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Government gets sh1 trillion in oil signature bonus

By John Odyek

Added 15th September 2017 06:50 AM

The Public Finance Management Act 2015 establishes the fund into which all petroleum revenues received by the Government will be paid

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The Public Finance Management Act 2015 establishes the fund into which all petroleum revenues received by the Government will be paid

Energy minister Irene Muloni

PETROLEUM FUND|BONUS

Australia’s Armour Energy Limited, which received a petroleum exploration licence from the Government has paid the required signature bonus of $316,000 (sh1.1 trillion) to the Petroleum Fund.

The Petroleum Fund is located in the Bank of Uganda. The Public Finance Management Act 2015 establishes the fund into which all petroleum revenues received by the Government will be paid.  

The oil industry brings different flavours of bonuses. These include signature bonus, discovery bonus, first oil sales and production bonus. The signature bonus is a one-time fee for the assignment and securing of a licence, paid irrespective of economic success for the licencee.

Energy minister Eng. Irene Muloni said payment of a signature bonus; research and training fees and annual acreage rental fees for the first exploration period amounting to $316,000 (sh1.1 trillion) have been paid to the Uganda Petroleum Fund.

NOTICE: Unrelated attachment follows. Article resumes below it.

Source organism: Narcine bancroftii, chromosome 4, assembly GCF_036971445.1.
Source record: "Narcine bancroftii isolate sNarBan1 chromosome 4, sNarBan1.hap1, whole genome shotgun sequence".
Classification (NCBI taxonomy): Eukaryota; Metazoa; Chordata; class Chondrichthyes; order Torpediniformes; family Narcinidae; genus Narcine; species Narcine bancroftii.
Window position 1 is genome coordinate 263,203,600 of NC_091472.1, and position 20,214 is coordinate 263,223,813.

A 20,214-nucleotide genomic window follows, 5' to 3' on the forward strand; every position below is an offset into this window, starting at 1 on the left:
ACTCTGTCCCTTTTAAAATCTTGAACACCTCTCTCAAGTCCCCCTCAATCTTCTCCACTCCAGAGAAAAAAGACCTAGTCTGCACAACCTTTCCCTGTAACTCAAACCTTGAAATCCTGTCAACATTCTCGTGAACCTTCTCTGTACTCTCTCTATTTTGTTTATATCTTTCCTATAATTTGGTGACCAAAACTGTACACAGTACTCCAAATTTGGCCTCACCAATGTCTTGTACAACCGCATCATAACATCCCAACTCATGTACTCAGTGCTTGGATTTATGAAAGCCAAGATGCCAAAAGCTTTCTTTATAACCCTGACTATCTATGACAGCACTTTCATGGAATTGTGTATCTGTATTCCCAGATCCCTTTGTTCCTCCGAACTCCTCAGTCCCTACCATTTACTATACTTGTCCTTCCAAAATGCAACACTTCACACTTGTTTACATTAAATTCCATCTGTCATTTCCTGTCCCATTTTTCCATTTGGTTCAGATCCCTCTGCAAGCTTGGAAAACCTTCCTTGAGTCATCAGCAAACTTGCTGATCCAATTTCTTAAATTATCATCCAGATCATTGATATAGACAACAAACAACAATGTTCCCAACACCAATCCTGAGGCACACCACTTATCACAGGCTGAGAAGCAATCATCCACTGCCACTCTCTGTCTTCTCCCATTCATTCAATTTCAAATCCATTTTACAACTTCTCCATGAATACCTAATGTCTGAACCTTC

This was during the handing over of a petroleum exploration licence to Armour Energy, which will explore oil in Ntoroko district. The company will explore for oil and drill at least one exploratory well in Kanywantaba Block (344 square kms) in the district. The licence has a life of four years split into two periods of two years each.

“Signing of the production sharing agreement for petroleum exploration, development and production for the Kanywataba Block between the Government of Uganda and Armour Energy Limited, marks the successful conclusion of Uganda’s first competitive licensing round for the oil and gas sector,” Muloni said.

Lawrence Kiiza, the director of economic affairs from the finance ministry, recently said oil revenues would improve on public finances. Kiiza said the funds accrued from day to business activities of oil companies include Value Added Tax, income taxes and signature bonuses. He said an additional $244m (sh821b) was expected to be injected into the fund.

He explained that Uganda has borrowed from the models of Norway and Chile in creating the fund. 

He called for a strong oversight role by Parliament, civil society and media in distribution of the oil revenues. 

 

 

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